Won't extradite Bashir, say Sudan's military rulers

Updated: Apr 13, 2019, 09:38 IST | Agencies

Demonstrators demanded a civilian body to lead the transition to democracy and bring an end to the multiple conflicts which have pushed the country into worsening poverty

Won't extradite Bashir, say Sudan's military rulers
Omar al-Bashir

Sudan's ousted president Omar al-Bashir, who is wanted by the International Criminal Court on charges of genocide and war crimes, won't be extradited, country's new military rulers said on Friday. "Bashir is currently in custody," the head of the military council's political committee, Lieutenant General Omar Zain al-Abdin, told a news conference.

"We as a military council, will not deliver Bashir abroad during our period" in office, Abdin said when asked about the ICC arrest warrant. Meanwhile, Sudanese protesters, angry that army commanders have taken control after removing Bashir in a palace coup, defied a night-time curfew to keep up four months of mass demonstrations on Friday.

Protest leaders dismissed the transitional military council formed by top brass as the "same old faces" from the old regime which had ruled the country with an iron fist for three decades.

Demonstrators demanded a civilian body to lead the transition to democracy and bring an end to the multiple conflicts which have pushed the country into worsening poverty. Most shops and offices were closed on Friday which is the day of prayer and rest in Sudan.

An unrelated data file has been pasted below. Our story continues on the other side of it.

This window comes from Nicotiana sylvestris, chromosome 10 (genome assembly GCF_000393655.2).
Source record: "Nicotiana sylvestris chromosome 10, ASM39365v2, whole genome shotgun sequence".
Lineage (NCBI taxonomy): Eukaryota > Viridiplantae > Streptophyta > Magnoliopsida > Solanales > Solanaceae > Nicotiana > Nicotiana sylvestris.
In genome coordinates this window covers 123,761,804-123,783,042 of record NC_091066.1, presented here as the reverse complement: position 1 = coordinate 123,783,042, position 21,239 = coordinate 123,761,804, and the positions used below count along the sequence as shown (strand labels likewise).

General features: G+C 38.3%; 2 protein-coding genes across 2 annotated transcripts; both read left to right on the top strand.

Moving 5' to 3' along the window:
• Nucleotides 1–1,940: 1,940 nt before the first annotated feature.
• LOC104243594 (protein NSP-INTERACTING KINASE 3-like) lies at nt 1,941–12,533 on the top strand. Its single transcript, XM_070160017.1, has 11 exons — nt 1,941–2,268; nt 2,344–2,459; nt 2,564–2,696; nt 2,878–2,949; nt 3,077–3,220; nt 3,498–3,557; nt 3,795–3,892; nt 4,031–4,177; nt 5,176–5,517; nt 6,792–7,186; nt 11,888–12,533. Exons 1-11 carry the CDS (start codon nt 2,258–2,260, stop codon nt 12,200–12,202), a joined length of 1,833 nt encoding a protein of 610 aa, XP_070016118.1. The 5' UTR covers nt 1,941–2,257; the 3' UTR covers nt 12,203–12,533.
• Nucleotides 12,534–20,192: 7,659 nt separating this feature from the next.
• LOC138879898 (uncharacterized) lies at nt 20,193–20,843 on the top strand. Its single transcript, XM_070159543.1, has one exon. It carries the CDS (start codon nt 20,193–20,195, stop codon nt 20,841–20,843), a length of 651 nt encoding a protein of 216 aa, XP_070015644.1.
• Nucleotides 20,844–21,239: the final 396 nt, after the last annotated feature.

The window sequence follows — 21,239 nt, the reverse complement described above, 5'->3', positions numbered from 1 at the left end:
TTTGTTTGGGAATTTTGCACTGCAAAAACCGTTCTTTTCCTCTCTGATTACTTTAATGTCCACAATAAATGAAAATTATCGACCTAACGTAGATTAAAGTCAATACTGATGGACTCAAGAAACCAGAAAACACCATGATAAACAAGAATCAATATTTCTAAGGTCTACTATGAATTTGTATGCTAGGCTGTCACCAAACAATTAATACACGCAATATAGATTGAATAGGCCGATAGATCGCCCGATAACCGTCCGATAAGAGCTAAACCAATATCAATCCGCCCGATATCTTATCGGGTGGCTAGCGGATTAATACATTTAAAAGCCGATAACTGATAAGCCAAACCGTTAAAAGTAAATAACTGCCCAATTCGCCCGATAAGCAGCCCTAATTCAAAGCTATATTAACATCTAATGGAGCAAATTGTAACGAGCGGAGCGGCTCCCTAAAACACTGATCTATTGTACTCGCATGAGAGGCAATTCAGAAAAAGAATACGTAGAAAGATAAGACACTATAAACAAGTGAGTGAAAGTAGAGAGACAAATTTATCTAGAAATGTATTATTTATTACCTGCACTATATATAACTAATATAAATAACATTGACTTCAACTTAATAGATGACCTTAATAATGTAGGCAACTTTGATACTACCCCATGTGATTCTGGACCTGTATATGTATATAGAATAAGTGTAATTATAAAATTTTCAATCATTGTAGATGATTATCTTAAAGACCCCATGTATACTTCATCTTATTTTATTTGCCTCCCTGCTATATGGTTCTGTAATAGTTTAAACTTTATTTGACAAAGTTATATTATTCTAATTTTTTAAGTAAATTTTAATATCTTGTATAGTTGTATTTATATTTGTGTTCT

The US called on the military council "to exercise restraint and to allow space for civilian participation within the government". The European Union urged the army to carry out a "swift" handover to civilian rule.

Pope made the unprecedented gesture for peace. Pic/AFP
Pope made the unprecedented gesture for peace. Pic/AFP

Pope kisses feet of South Sudan leaders
Pope Francis kissed the feet of South Sudan's rival leaders, in an unprecedented act of humbleness to enco-urage them to strengthen the African country's faltering peace process.

At the end of a retreat in the Vatican for the African leaders, the pope asked South Sudan's president and opposition leader to proceed with the peace agreement despite growing difficulties. Then he got down on his knees and kissed the their feet on Thursday. The pope has never performed such a show of deference to political leaders.

"I express my heartfelt hope that hostilities will finally cease, that the armistice will be respected, that political and ethnic divisions will be surmounted, and that there will be a lasting peace for the common good of all those citizens who dream of beginning to build the nation," the pope said.

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